Ghana's President John Dramani Mahama has agreed to almost $1 billion in IMF loans to help control a ballooning budget deficit and stop the cedi from depreciating, according to Bloomberg NewsGhana's President John Dramani Mahama has agreed to almost $1 billion in IMF loans to help control a ballooning budget deficit and stop the cedi from depreciating, according to Bloomberg News (AFP Photo/John Macdougall)
Accra (AFP) - Ghana's President John Dramani Mahama on Thursday promised decisive action to fix the country's worsening electricity crisis, which has wreaked havoc in the once bourgeoning economy.
"The effects and frustrations posed by the power deficit are clearly felt in our work places, our homes, schools and hospitals," Mahama said in a state of the nation address to lawmakers in the West African country.
"Big businesses and industries are also suffering and threatening to lay off workers...
"I do not intend to manage the situation as has been done in the past," he said. "I intend to fix it!"
Mahama's pledge came after the opposition New Patriotic Party (NPP) organised a rally in the capital Accra on February 18, calling on the president to resign if he proved unable to boost electricity supply.
The Ghanaian president offered a strong rebuttal in Thursday's speech, urging the nation of some 25 million people to embrace a range of solutions to permanently guarantee sufficient electricity.
He said his National Democratic Congress (NDC) was developing private sector partnerships to install solar panel hubs nationwide, noting similar efforts in biomass production and other renewable energy sources.
He also said more traditional power generators, including hydro and gas, would be enhanced while encouraging homes and businesses to consider options for energy conservation.
Mahama said the country's power woes were partly the result of Ghana's economic success over the last decade.
"Our demand for power is estimated to be growing in excess of 10 percent per annum," he said, conceding that the country was struggling to feed this rising need.
- Provisional bailout reached -
Ghana has been viewed as the rising star of West Africa, backed by an increasingly strong democratic record as well as solid exports in gold, cocoa and, since 2010, oil.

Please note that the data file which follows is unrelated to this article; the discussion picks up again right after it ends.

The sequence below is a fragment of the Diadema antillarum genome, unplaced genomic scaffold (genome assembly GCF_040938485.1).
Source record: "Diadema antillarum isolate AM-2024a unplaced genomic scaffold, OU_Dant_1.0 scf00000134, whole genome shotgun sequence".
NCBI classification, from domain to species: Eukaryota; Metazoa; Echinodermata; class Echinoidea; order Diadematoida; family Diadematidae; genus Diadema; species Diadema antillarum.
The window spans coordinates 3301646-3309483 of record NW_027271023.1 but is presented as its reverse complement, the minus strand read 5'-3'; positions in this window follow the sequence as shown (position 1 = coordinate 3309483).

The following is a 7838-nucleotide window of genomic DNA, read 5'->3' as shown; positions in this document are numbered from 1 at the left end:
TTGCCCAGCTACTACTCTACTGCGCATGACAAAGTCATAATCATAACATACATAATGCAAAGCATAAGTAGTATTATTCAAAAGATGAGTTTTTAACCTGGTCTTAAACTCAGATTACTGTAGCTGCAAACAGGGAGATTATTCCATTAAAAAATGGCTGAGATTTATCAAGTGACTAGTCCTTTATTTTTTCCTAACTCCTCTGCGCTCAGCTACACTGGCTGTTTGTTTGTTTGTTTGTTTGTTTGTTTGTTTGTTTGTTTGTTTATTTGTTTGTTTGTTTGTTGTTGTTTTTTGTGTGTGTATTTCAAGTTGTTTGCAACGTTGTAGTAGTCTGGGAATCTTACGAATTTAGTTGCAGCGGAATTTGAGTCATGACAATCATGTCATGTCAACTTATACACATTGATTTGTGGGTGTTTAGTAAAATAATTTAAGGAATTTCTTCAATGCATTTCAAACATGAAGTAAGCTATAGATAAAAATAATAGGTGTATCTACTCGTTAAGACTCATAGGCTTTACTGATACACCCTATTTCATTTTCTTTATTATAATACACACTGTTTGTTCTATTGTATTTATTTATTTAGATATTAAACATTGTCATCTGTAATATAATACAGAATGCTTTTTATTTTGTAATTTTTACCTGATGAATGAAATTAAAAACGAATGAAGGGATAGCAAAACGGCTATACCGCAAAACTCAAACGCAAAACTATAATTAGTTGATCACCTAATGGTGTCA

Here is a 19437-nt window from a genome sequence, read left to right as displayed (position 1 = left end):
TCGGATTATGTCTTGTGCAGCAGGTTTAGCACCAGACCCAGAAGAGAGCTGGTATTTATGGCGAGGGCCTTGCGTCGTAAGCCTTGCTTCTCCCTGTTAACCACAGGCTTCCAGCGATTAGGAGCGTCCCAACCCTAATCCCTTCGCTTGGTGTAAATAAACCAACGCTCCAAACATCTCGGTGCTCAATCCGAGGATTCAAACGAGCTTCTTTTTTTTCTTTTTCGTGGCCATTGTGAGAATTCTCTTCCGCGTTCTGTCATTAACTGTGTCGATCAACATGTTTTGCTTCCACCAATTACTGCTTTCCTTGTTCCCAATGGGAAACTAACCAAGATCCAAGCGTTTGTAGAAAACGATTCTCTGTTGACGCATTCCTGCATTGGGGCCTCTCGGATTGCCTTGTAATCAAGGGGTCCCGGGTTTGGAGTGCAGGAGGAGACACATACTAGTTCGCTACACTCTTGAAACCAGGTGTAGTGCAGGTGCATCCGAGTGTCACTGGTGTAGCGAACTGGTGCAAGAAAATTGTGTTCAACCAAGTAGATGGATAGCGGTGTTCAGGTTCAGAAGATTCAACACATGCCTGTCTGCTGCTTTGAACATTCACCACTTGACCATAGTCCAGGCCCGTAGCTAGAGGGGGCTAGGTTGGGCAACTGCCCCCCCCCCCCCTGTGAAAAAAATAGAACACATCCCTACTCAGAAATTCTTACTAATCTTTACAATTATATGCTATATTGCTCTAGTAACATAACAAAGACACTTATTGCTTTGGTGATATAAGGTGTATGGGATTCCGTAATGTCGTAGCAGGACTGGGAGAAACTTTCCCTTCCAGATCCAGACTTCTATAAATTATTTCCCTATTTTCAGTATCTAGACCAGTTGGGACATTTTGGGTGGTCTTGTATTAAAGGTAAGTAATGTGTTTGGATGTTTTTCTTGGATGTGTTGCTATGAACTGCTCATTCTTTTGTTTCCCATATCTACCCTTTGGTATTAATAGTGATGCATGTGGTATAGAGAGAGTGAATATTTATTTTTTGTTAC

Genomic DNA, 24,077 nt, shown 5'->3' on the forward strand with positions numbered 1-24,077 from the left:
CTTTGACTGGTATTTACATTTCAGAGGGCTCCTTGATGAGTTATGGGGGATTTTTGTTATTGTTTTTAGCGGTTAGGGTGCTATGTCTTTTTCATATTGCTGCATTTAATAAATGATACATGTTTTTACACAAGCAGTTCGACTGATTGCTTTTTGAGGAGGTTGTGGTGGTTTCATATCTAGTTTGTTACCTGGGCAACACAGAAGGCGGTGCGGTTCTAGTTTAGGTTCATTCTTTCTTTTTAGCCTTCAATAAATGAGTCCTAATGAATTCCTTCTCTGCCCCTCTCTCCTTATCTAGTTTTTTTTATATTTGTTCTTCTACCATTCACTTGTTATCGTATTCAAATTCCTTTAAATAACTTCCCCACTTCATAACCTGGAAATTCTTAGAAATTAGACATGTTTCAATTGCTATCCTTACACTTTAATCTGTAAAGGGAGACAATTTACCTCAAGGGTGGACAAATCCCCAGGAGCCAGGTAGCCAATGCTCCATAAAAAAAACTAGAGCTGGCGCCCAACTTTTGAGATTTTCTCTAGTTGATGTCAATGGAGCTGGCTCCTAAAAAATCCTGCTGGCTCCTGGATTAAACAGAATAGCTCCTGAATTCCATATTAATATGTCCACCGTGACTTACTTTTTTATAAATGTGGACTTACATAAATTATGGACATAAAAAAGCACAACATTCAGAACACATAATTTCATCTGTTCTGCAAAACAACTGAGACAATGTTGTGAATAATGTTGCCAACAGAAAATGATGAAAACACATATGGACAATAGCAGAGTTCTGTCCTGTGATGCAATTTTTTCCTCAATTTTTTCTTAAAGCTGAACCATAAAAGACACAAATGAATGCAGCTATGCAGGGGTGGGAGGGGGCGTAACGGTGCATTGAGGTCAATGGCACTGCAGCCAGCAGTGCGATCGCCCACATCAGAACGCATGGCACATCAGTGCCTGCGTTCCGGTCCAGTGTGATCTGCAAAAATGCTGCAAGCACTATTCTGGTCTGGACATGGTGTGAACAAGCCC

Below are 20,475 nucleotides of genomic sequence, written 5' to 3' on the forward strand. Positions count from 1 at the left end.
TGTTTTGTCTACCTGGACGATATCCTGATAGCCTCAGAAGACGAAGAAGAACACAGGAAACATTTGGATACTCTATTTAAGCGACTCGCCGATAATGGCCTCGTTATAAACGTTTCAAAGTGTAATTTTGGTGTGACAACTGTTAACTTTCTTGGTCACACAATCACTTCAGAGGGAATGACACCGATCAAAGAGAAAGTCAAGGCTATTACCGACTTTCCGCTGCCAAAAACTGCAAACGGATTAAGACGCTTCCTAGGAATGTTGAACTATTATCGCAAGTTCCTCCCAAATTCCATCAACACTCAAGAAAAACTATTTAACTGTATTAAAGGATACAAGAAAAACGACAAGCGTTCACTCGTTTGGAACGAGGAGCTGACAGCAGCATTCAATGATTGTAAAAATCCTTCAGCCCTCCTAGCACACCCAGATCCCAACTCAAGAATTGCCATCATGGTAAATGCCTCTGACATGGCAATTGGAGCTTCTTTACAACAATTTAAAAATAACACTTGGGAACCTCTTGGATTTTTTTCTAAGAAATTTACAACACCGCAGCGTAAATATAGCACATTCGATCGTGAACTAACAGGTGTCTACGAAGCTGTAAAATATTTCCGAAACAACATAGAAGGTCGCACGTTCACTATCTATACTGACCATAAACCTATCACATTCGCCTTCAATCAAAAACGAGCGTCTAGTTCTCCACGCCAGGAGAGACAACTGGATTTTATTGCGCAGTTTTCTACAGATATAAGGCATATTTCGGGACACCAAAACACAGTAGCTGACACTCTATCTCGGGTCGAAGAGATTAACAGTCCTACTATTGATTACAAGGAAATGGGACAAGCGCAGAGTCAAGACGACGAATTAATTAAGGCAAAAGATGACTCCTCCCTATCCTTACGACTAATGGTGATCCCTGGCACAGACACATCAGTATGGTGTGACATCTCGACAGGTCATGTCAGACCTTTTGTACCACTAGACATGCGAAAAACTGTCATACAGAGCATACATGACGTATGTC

But even before the electricity woes became acute, cracks in the so-called Ghana success story had begun to emerge.
The cedi currency has fallen 30 percent against the dollar over the last year, and observers said Mahama's government was not doing enough to curb wasteful public spending, lower deficits and pay down debts.
Mahama, noting the range of challenges facing the country, called on Ghanaians to seek inspiration from the national football team, the Black Stars.
He recalled the side's dismal, scandal-plagued performance at the 2014 World Cup, which led to widespread pessimism ahead of this year's Africa Cup of Nations.
But the Black Stars "showed the fabled resilience of the Ghanaian" with a strong performance at the African championship, which ended with a loss in the finals to Ivory Coast, Mahama said.
Ghanaians "have victory in our DNA," the president claimed.
In a reflection of its growing difficulties, Ghana had turned to the International Monetary Fund for an emergency relief package aimed at stabilising the economy and easing debt pressure.
The IMF and Ghanaian authorities reached a "staff agreement" on Thursday, which would give Accra roughly $940 million (838 million euros) in loan assistance, provided key reforms are carried out.
One of the IMF's top priorities is ensuring that so-called "ghost workers" are purged from government payrolls.
The deal must still be approved at an IMF board meeting, tentatively scheduled for April, a statement said.